|Demand of the question
Introduction. Contextual introduction.
Body. Discuss pardoning powers of the President. Explain how the president’s pardoning powers are different from the Governor’s pardoning power?
Conclusion. Way forward.
Pardoning is an act of kindness that reduces the punishment conferred under the law for the offence and restores the rights and privileges lost on account of the offence. Indian Constitution under Article 72 empowers the President to grant pardons and Article 161 grants powers to the governor to pardon the sentence except in a few cases. It can be granted to individuals who have been convicted of any offence against a law or sentenced by a court martial (military court) and for sentence of death. The object of pardoning power is to correct possible judicial errors, for no human system of judicial administration can be free from imperfections.
Pardoning power of President: The pardoning power of the President includes the following:
- Pardon: It removes both the sentence and the conviction and completely absolves the convict from all sentences, punishments and disqualifications.
- Commutation: It denotes the substitution of one form of punishment for a lighter form. For example, a death sentence may be commuted to rigorous imprisonment, which in turn may be commuted to a simple imprisonment.
- Remission: It implies reducing the period of sentence without changing its character. For example, a sentence of rigorous imprisonment for two years may be remitted to rigorous imprisonment for one year.
- Respite: It denotes awarding a lesser sentence in place of one originally awarded due to some special fact, such as the physical disability of a convict or the pregnancy of a woman offender.
- Reprieve: It implies a stay of the execution of a sentence (especially that of death) for a temporary period. Its purpose is to enable the convict to have time to seek pardon or commutation from the President.
Difference between pardoning powers of president and governor: The scope of the pardoning power of the President under Article 72 is wider than the pardoning power of the Governor under Article 161. The power differs in the following two ways:
- Court martial: The power of the President to grant pardon extends in cases where the punishment or sentence is by a Court Martial but Article 161 does not provide any such power to the Governor.
- Death sentence: The President can grant pardon in all cases where the sentence given is sentence of death but pardoning power of Governor does not extend to death sentence cases. Even if a state law prescribes the death sentence, the power to grant pardon lies with the President and not the governor.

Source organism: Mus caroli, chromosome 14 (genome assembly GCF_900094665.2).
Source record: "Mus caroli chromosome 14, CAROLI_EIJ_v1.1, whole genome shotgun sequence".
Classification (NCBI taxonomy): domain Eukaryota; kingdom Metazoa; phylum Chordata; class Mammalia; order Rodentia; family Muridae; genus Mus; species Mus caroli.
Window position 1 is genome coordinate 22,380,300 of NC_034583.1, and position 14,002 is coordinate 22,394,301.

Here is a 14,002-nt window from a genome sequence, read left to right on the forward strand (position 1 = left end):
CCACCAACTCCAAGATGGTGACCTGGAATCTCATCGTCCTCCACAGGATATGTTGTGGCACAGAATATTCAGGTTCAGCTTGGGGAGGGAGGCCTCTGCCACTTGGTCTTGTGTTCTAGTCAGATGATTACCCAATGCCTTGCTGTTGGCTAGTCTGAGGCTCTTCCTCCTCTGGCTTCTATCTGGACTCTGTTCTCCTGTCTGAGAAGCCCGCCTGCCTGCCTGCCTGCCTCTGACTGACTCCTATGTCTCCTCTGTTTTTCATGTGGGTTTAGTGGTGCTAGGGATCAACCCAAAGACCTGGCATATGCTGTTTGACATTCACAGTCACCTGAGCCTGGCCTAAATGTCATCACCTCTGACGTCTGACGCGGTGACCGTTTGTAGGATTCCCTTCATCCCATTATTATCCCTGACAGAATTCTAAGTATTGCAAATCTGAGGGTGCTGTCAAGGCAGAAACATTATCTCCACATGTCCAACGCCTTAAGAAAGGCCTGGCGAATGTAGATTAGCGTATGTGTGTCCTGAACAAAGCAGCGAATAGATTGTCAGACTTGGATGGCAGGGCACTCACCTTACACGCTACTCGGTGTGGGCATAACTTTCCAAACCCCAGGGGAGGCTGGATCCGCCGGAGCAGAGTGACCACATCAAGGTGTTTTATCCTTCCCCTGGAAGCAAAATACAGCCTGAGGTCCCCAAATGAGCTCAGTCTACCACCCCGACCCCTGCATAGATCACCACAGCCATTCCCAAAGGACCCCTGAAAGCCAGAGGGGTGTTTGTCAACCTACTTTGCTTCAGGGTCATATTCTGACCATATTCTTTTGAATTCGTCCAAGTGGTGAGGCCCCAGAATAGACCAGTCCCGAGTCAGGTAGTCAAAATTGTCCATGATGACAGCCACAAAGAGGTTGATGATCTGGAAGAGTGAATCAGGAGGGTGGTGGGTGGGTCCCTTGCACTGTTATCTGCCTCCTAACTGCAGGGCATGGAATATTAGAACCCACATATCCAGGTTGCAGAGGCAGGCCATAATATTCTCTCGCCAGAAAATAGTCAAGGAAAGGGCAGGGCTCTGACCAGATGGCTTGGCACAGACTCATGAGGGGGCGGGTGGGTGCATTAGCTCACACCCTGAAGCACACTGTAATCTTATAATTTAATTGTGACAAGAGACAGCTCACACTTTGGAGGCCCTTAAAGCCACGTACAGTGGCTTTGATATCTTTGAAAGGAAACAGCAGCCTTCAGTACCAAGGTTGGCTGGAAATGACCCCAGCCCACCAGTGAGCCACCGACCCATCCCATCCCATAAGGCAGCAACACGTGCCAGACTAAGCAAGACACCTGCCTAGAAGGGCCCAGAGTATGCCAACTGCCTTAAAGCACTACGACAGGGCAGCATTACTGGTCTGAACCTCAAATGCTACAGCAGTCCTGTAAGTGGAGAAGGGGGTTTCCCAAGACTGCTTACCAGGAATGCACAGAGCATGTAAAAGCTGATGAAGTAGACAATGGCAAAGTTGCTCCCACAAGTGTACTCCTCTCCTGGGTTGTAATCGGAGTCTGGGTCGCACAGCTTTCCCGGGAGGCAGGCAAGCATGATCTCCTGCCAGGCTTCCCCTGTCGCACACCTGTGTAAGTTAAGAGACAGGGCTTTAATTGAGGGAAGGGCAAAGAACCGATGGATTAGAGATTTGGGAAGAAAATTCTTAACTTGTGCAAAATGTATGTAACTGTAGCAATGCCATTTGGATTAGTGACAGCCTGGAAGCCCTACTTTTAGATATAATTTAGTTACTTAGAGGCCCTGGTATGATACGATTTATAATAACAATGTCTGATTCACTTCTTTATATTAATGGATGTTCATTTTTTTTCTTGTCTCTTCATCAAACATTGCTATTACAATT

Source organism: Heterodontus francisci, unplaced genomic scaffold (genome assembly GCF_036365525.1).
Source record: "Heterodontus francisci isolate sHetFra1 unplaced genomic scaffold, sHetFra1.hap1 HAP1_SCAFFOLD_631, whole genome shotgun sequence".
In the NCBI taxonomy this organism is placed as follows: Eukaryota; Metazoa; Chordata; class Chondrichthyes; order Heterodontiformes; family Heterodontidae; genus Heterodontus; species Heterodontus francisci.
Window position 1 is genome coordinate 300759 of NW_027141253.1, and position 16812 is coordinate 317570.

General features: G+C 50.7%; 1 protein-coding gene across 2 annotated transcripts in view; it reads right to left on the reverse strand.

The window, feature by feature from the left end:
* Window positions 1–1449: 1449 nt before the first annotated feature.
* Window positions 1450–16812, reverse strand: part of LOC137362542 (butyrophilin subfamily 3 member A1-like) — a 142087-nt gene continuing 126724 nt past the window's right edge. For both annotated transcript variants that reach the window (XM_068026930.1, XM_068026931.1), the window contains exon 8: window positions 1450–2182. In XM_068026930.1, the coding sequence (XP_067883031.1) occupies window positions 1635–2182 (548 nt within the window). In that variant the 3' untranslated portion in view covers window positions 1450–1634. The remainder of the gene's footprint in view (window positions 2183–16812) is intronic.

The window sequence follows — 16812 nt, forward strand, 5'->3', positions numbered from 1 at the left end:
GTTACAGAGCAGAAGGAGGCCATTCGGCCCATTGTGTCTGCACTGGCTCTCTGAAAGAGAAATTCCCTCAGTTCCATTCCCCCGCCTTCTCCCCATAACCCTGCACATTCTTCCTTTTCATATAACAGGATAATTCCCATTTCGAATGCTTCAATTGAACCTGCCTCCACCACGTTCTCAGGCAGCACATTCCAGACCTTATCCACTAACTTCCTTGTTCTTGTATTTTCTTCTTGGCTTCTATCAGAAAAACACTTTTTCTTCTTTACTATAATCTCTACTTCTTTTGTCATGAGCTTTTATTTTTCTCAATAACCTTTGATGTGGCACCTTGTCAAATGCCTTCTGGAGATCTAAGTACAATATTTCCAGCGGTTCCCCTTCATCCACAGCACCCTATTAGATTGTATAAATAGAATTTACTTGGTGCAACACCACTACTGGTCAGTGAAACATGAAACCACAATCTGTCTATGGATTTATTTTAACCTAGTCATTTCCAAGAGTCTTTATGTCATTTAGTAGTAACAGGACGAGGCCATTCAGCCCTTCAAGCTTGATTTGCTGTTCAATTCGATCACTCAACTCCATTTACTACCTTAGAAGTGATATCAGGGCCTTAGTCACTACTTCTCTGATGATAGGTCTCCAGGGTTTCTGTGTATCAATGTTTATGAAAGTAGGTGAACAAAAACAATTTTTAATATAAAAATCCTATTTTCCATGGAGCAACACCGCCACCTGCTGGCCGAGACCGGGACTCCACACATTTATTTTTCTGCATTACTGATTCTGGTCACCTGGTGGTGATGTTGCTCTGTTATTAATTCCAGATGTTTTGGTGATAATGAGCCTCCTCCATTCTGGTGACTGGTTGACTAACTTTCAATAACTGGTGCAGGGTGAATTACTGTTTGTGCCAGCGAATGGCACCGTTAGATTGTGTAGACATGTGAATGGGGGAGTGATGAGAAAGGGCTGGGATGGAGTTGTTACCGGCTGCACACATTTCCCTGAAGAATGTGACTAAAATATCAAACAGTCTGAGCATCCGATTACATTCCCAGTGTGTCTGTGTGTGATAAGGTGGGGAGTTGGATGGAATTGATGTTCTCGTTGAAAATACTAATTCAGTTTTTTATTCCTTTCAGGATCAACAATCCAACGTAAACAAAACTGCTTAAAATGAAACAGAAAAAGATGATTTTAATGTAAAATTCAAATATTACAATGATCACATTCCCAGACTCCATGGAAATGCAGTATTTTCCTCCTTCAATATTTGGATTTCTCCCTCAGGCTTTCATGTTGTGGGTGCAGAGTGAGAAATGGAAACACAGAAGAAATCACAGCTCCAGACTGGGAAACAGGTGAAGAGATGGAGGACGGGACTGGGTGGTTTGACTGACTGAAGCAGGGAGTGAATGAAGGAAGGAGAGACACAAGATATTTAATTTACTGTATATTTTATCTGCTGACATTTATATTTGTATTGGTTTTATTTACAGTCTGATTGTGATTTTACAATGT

Supreme Court guidelines on pardoning power: Supreme Court cases have laid down various norms regarding pardoning power of president as below.
- Mandatory Central government advice: In Maru Ram v Union of India, the Constitutional Bench of Supreme Court held that the power under Article 72 is to be exercised on the advice of the Central Government and not by the President on his own, and that the advice of the Government binds the head of the Republic.
- No reason required: The Supreme Court in Ranga Billa case observed that the term pardon itself signifies that it is entirely a discretionary remedy and grant or rejection of it need not to be reasoned.
- Not a matter of right: Supreme Court in Kehar Singh v Union of India held that the grant of pardon by the President is an act of grace and, therefore, cannot be claimed as a matter of right. The power exercised by the President being exclusively of administrative nature, is not justiciable.
- Limited Judicial review: Pardoning powers under Articles 72 and 161 is subject to judicial review. In Epuru Sudhakar vs Govt. Of A.P., the Supreme Court held that it is a well-set principle that a limited judicial review of exercise of clemency powers is available to the Supreme Court and High Courts. Granting of clemency by the President or Governor can be challenged on the following grounds:
- The order has been passed without application of mind.
- The order is malafide.
- The order has been passed on wholly irrelevant considerations.
- Relevant material has been kept out of consideration.
- The order is arbitrary.
The pardoning power is founded on consideration of public good and is to be exercised on the ground of public welfare. Pardon may substantially help in saving an innocent person from being punished due to miscarriage of justice or in cases of doubtful conviction. The hope of being pardoned itself serves as an incentive for the convict to behave himself in the prison institution and thus, helps considerably in solving the issue of prison discipline.